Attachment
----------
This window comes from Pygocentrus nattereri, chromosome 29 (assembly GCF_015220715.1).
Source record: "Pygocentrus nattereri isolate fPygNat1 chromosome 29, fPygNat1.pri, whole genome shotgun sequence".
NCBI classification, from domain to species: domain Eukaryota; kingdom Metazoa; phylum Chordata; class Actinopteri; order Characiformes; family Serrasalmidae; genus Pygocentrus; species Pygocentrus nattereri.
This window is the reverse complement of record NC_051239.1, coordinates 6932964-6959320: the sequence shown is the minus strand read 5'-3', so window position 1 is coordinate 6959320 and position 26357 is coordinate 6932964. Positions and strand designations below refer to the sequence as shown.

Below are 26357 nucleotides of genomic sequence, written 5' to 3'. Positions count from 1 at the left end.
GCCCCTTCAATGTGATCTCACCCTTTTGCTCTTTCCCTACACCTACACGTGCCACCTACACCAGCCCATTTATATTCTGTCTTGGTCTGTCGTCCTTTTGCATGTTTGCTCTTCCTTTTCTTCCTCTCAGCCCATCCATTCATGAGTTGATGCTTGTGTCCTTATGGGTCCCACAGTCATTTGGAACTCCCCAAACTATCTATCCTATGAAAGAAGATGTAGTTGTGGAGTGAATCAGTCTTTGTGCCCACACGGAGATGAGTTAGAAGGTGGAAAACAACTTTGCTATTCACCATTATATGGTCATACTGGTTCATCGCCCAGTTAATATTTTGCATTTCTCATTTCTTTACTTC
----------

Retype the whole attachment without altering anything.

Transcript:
This window comes from Pygocentrus nattereri, chromosome 29 (assembly GCF_015220715.1).
Source record: "Pygocentrus nattereri isolate fPygNat1 chromosome 29, fPygNat1.pri, whole genome shotgun sequence".
NCBI classification, from domain to species: domain Eukaryota; kingdom Metazoa; phylum Chordata; class Actinopteri; order Characiformes; family Serrasalmidae; genus Pygocentrus; species Pygocentrus nattereri.
This window is the reverse complement of record NC_051239.1, coordinates 6932964-6959320: the sequence shown is the minus strand read 5'-3', so window position 1 is coordinate 6959320 and position 26357 is coordinate 6932964. Positions and strand designations below refer to the sequence as shown.

Below are 26357 nucleotides of genomic sequence, written 5' to 3'. Positions count from 1 at the left end.
GCCCCTTCAATGTGATCTCACCCTTTTGCTCTTTCCCTACACCTACACGTGCCACCTACACCAGCCCATTTATATTCTGTCTTGGTCTGTCGTCCTTTTGCATGTTTGCTCTTCCTTTTCTTCCTCTCAGCCCATCCATTCATGAGTTGATGCTTGTGTCCTTATGGGTCCCACAGTCATTTGGAACTCCCCAAACTATCTATCCTATGAAAGAAGATGTAGTTGTGGAGTGAATCAGTCTTTGTGCCCACACGGAGATGAGTTAGAAGGTGGAAAACAACTTTGCTATTCACCATTATATGGTCATACTGGTTCATCGCCCAGTTAATATTTTGCATTTCTCATTTCTTTACTTC